Exercise, Social Cognitive Training May Improve Depression, Anxiety in MS

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Social cognitive theory education may benefit some of the psychological symptoms of MS.
Social cognitive theory education may benefit some of the psychological symptoms of MS.

Although it's not surprising that inactive people with multiple sclerosis (MS) benefit from moderate regular exercise, a new study reported in BioMed Central Neurology shows that the benefits may be enhanced by the addition of social cognitive theory (SCT) education. At 3 months follow-up to the Step It Up multicenter randomized controlled trial conducted in inactive patients with MS with mild to moderate disability, patients who used SCT plus exercise showed greater cognitive processing abilities and improvements in aerobic capacity compared with patients who did not undergo SCT training.

The investigators recruited 65 patients, 18 or older with confirmed MS and Patient Determine Disease Steps (PDDS) scores from 0 to 3 from 3 urban neurology clinics in the Republic of Ireland. All patients at baseline reported sedentary lifestyles measured as <30 minutes of strenuous exercise weekly over the past 6 months.

All patients in the Step It Up study undertook a progressive exercise program designed to achieve the minimal recommended guidelines for people with mild to moderate MS — 30 minutes of moderate aerobic exercise and resistance exercise twice per week — by the end of the 10-week intervention trial.  Each patient attended 6 group exercise classes and were randomly assigned to participate in either attention control sessions or SCT. The first group (n=32) received education on topics such as diet, vitamin D, hydration, vaccination, and other health issues unrelated to exercise. The SCT group (n=33) received alternative education aimed at behavior changes that included self-efficacy training, setting goals and outcome expectations, overcoming barriers, and understanding exercise benefits.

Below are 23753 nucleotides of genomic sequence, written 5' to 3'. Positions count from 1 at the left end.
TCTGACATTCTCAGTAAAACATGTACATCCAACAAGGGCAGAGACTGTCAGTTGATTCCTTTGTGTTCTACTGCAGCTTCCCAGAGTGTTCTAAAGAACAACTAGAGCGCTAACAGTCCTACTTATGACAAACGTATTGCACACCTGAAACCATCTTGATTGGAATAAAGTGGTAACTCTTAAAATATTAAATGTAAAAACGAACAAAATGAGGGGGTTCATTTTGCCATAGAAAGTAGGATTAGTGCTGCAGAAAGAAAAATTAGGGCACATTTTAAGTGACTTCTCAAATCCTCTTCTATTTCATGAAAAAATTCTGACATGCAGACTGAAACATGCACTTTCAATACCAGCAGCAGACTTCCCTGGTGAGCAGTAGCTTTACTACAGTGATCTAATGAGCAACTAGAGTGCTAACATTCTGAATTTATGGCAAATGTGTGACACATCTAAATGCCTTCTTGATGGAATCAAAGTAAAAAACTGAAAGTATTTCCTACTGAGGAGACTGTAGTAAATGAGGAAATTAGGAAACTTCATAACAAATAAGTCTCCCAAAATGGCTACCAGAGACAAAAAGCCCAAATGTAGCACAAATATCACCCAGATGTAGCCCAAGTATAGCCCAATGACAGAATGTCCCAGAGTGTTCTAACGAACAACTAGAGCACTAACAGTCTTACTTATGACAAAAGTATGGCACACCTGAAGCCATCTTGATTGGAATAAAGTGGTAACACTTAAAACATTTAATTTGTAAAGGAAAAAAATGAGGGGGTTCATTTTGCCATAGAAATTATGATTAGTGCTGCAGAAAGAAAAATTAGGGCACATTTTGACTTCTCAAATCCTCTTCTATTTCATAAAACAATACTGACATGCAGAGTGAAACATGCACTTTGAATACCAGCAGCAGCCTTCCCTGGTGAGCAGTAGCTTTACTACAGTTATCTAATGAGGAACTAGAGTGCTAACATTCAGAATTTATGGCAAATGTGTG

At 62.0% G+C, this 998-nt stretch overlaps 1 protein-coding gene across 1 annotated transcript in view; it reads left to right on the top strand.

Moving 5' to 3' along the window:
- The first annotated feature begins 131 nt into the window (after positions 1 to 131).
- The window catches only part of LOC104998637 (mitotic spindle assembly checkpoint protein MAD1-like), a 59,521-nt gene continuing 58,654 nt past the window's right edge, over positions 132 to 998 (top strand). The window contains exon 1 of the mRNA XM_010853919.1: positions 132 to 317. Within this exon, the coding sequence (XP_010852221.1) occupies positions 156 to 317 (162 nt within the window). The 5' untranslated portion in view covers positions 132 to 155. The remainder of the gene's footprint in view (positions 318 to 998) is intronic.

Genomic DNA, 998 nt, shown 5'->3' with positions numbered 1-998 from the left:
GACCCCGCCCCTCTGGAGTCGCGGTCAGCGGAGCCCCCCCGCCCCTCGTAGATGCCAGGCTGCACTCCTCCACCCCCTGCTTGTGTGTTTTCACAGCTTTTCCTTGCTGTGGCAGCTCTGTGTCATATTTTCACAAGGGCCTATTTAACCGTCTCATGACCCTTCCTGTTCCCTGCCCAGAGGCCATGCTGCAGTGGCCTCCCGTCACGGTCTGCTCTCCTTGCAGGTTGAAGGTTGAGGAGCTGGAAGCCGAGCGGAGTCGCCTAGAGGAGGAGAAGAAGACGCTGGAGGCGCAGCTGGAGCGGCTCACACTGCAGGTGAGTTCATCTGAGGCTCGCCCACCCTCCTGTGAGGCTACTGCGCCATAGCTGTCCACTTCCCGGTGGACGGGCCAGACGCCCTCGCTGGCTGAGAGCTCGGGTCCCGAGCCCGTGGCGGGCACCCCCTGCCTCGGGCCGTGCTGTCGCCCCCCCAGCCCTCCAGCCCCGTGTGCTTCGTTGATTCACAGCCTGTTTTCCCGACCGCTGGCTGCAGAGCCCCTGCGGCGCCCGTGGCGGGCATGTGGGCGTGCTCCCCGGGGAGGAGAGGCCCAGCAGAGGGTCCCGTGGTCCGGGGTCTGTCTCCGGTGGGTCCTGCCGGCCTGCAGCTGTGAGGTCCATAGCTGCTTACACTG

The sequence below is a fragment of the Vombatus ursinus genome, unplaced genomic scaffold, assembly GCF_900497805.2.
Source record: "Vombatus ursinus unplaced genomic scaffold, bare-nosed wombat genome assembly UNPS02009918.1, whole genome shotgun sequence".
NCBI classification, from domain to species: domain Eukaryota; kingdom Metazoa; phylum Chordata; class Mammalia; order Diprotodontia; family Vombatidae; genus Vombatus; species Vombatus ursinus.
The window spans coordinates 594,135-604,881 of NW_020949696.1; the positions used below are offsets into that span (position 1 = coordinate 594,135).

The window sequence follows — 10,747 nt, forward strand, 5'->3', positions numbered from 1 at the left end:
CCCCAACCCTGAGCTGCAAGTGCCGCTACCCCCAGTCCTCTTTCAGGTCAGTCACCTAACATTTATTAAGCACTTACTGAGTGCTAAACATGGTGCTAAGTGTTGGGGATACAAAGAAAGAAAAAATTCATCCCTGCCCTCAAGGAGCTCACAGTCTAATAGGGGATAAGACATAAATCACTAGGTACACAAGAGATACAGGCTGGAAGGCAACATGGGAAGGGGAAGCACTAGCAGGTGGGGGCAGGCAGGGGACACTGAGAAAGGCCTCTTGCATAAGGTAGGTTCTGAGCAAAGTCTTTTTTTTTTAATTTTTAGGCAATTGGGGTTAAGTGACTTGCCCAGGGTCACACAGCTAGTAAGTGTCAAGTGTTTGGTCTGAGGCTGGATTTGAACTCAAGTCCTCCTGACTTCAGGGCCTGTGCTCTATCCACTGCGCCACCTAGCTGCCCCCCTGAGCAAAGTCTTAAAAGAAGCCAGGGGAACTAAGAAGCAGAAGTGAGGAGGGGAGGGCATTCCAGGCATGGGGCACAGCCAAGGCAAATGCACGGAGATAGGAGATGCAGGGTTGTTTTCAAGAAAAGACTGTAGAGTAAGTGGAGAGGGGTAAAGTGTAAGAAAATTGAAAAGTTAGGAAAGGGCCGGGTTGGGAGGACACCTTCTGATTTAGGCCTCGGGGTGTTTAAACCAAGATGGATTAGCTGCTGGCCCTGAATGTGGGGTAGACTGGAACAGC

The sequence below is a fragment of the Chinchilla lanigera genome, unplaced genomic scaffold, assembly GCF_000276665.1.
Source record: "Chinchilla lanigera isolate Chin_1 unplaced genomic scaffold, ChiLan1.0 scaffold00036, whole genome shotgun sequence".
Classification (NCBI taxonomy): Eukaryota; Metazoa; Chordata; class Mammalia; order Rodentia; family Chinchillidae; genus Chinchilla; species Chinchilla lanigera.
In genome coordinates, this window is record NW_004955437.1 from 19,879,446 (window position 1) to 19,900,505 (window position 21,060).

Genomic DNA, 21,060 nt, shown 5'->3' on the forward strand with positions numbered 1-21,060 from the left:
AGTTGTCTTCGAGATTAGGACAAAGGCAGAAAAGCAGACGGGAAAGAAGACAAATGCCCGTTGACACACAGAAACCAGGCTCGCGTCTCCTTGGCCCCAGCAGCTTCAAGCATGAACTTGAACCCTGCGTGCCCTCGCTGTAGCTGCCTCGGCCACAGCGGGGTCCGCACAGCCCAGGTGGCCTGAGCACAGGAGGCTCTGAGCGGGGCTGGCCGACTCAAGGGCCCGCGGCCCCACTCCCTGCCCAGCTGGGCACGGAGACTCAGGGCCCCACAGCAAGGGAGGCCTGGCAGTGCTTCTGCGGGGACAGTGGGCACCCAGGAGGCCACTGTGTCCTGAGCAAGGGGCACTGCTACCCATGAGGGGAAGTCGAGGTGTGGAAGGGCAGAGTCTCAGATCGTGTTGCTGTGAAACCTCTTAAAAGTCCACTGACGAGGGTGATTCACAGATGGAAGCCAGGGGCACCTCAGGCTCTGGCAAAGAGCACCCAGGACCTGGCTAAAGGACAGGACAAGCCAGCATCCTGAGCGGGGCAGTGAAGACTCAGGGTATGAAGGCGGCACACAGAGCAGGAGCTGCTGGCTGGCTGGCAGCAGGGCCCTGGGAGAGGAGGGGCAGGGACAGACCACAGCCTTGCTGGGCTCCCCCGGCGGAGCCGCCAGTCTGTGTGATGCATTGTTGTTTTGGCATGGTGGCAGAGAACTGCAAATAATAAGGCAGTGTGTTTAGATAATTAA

There were no statistically significant differences between the two groups in secondary outcomes by the end of the trial; however, at 3-month follow up, “small-to-moderate improvements” in symptoms of anxiety and depression began to emerge that were associated only with the addition of SCT. These small benefits (.25 to .50 improvements in standard deviation), along with similar improvements in perceptions of the psychological impact of MS, cognitive processing speed, aerobic capacity, estimated energy expenditure, exercise planning, and social support, were all maintained at 6-month follow-up.

Overall, both groups showed improvements in quantity of physical activity and strength, and the study reconfirmed the positive effects of exercise on fatigue in MS. Both types of education were associated with improvements in goal-setting behavior at 3 and 6 months, although the expected improvements in self-efficacy as a result of SCT were not significant compared with the control group.

The main limitation to the study was that it was not adequately powered to full assess secondary outcomes, but the results did suggest trends toward secondary benefits to SCT worth further exploration.

Reference

Coote S, Uszynski M, Herring MP, et al. Effect of exercising at minimum recommendations of the multiple sclerosis exercise guideline combined with structured education or attention control education – secondary results of the step it up randomised controlled trial [published online June 24, 2017]. BMC Neurology. doi:10.1186/s12883-017-0898-y

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